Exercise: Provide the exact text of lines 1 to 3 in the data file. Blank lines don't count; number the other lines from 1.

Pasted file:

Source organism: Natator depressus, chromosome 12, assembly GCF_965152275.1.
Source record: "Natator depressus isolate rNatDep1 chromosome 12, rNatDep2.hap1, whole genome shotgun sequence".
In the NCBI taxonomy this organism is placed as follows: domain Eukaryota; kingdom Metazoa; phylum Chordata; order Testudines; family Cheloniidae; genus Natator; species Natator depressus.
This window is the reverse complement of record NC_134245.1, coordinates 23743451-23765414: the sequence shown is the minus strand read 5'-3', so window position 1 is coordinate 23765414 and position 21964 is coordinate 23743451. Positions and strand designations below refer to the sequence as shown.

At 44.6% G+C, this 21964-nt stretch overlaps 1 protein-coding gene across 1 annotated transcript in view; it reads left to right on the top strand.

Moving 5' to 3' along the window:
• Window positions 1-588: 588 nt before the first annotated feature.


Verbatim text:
Source organism: Natator depressus, chromosome 12, assembly GCF_965152275.1.
Source record: "Natator depressus isolate rNatDep1 chromosome 12, rNatDep2.hap1, whole genome shotgun sequence".
In the NCBI taxonomy this organism is placed as follows: domain Eukaryota; kingdom Metazoa; phylum Chordata; order Testudines; family Cheloniidae; genus Natator; species Natator depressus.